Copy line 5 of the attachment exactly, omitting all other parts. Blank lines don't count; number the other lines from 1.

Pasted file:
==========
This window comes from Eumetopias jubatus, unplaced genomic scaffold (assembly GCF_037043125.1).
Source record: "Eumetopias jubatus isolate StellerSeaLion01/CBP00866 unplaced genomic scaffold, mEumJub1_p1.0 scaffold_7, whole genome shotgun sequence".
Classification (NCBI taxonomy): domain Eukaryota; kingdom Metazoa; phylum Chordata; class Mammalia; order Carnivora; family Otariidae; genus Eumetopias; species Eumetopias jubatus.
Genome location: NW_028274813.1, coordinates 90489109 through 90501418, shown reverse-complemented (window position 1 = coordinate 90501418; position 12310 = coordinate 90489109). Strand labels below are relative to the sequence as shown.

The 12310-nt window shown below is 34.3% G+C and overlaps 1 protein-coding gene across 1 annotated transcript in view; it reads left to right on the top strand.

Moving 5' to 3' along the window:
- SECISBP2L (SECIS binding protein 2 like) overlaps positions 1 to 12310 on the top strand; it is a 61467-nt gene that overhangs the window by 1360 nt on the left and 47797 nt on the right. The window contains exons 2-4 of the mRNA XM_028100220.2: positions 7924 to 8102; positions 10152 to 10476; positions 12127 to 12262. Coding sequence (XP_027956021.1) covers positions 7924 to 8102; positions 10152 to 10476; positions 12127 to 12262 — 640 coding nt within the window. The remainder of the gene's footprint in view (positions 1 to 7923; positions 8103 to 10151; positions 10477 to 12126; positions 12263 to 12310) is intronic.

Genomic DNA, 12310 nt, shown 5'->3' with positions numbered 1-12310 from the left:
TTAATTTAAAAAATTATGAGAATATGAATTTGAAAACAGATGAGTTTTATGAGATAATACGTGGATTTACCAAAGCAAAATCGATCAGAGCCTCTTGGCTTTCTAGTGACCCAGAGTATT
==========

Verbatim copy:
The 12310-nt window shown below is 34.3% G+C and overlaps 1 protein-coding gene across 1 annotated transcript in view; it reads left to right on the top strand.